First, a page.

Following the macrostaging of  The Betrothed  (I Promessi Sposi) in 2013, the biennial project dedicated to the work by Alessandro Manzoni continues in 2014 with a new creation inspired by Adelchi.


Putting the founding authors of Italian culture at the centre of their performance research, Lenz self-imposes a deep reflection on the power of poetry and rhetoric in language. The staging of the tragedy Adelchi (1822) is the motto of a detailed theoretical reflection of Italian drama and the genre of tragedy in particular. From Adelchi the figure of Ermengarda is translated into dramatical images which depict female bodies of faultless beauty which surpass convention. The Manzonian reference connects the project of “I Promessi Sposi” by Lenz to a reflection/refraction on the contrasting force of renouncement to the body and on the lethal frenzy against the brutality of the cliché. Ermengarda is psycho-physical love, a wound of abandonment in the body and spirit, the pain transfiguring and cementing the heroine, making her mute and hardy to requests to live normally. Ermengarda portrayed by the young, sensitive actress Carlotta Spaggiari trained in Lenz’ theatre laboratories aimed at people with disorders of the autistic spectrum, already played the Nun of Monza in “I Promessi Sposi”. Carlo Destro, confronts the very difficult role of the young Adelchi, of the “moral” hero, critical figure of Manzonian poetry; together with him, Franck Berzieri, interpreter of numerous creations by Lenz, plays a dual role as the father Desiderio and Charles The Great; both are actors with a psychic sensitivity formed during the long-standing laboratories run in collaboration with the Assistance and Mental Health Department of the “Ausl di Parma” (Parma National Health Service). The stage production substantiates the long-standing search for a pedagogical “verb” which enables people affected by autism to express their silenced emotions through the dramatic and sensorial stimulations of theatre. Through this process the perspective of sensitivity is overturned; the seeming cognitive and behavioural limitations of sensitive people are no longer symptoms of a pathological deficit but become elements to be elaborated and translated into a contemporary aesthetic language, through comparison and opposition – physical and vocal – with the classics.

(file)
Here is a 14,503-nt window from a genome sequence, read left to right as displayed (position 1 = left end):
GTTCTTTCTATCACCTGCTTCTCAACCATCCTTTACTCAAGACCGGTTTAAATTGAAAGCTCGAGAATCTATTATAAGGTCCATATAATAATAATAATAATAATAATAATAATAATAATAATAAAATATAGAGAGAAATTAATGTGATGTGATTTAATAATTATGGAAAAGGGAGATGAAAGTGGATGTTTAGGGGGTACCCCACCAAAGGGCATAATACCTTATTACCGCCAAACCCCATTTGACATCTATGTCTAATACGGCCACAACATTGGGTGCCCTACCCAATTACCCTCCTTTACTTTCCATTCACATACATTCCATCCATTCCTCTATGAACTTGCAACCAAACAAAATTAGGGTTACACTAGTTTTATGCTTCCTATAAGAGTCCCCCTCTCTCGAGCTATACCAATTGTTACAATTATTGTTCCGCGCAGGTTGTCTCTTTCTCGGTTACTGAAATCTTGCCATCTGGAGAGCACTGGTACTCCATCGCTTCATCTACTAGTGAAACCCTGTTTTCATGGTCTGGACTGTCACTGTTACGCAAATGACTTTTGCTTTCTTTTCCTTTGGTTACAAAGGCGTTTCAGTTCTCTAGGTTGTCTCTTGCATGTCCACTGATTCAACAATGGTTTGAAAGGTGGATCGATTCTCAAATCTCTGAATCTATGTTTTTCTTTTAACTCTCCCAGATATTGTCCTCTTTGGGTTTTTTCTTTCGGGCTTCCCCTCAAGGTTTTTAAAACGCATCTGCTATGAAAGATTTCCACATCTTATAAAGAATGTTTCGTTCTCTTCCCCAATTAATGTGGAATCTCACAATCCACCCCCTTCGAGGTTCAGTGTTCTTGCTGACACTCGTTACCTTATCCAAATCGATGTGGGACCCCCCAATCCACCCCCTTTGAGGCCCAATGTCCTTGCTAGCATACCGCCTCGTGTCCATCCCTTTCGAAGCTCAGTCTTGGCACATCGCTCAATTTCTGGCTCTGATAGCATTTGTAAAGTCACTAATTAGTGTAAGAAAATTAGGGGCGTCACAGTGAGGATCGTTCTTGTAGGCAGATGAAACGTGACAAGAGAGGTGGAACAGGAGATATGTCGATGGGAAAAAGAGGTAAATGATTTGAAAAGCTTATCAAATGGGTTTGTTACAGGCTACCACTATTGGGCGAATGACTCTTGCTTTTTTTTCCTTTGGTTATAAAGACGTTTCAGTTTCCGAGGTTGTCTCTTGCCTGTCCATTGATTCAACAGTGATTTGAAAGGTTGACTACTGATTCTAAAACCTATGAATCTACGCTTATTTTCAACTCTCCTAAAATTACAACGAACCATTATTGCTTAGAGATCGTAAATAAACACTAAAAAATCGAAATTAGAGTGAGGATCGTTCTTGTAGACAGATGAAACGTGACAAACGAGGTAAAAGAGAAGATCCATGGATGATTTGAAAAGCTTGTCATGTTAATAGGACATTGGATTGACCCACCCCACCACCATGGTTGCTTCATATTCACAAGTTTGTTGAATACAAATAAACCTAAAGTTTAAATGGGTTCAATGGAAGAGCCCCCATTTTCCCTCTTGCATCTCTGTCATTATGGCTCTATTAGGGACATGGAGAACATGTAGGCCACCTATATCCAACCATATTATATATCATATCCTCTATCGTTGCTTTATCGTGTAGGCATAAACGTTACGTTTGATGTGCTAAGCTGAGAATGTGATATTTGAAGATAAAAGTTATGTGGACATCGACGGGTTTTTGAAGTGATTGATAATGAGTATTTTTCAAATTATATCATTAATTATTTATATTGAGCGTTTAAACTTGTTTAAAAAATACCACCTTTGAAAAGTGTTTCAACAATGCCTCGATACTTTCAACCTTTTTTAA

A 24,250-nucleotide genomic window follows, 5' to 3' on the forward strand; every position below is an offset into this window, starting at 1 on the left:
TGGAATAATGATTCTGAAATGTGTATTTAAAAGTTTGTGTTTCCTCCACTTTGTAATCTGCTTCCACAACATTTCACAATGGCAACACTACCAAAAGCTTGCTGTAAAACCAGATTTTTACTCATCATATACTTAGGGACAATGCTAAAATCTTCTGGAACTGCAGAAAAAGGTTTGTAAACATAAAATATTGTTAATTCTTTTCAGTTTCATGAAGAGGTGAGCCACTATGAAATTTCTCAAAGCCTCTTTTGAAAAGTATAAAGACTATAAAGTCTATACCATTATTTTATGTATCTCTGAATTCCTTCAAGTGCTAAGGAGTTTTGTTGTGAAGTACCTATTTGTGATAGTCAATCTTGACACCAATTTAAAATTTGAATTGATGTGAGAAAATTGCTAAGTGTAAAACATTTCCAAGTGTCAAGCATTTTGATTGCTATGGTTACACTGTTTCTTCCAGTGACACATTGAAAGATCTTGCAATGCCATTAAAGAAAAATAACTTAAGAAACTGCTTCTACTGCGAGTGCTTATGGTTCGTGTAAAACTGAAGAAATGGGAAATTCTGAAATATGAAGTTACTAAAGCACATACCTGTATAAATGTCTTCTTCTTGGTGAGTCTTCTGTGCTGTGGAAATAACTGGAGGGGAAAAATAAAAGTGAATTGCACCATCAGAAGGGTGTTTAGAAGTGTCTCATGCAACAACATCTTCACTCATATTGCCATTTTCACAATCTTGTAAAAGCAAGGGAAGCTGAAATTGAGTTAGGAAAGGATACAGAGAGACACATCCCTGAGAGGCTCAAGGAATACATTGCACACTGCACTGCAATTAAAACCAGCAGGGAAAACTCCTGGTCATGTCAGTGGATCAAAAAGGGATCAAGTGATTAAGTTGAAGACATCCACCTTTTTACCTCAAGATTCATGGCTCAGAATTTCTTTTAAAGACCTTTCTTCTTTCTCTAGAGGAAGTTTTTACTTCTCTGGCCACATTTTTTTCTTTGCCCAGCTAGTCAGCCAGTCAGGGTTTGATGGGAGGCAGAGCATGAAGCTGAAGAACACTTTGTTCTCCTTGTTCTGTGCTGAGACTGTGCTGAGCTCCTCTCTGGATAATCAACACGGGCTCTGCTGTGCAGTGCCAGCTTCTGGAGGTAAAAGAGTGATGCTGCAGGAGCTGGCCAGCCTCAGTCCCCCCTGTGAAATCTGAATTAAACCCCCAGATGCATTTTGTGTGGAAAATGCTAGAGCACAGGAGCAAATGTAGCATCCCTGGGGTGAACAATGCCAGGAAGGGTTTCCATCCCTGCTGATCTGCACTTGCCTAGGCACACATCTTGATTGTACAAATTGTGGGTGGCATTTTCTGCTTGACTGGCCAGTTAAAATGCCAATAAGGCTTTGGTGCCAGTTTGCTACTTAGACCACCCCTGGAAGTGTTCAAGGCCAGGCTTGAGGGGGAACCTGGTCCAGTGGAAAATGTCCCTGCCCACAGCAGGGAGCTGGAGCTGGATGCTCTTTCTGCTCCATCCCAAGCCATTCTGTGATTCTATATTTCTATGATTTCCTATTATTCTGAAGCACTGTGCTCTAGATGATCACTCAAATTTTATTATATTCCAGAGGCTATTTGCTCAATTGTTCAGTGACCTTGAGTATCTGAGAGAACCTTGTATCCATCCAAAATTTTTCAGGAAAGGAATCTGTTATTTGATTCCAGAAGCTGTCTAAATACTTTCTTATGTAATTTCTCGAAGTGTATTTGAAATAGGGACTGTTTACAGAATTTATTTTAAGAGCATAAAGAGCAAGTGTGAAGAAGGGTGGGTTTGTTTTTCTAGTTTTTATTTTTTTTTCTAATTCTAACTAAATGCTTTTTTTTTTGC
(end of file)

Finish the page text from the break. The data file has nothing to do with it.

by Alessandro Manzoni
Dramaturgy | imagery | film scenes | Francesco Pititto
Installations | plastic elements | direction | Maria Federica Maestri
Music | Andrea Azzali
Performers | Carlotta Spaggiari | Carlo Destro | Franck Berzieri
Rehabilitation Programme Manager | Paolo Pediri
Lights & technology | Alice Scartapacchio
Production | Lenz Fondazione

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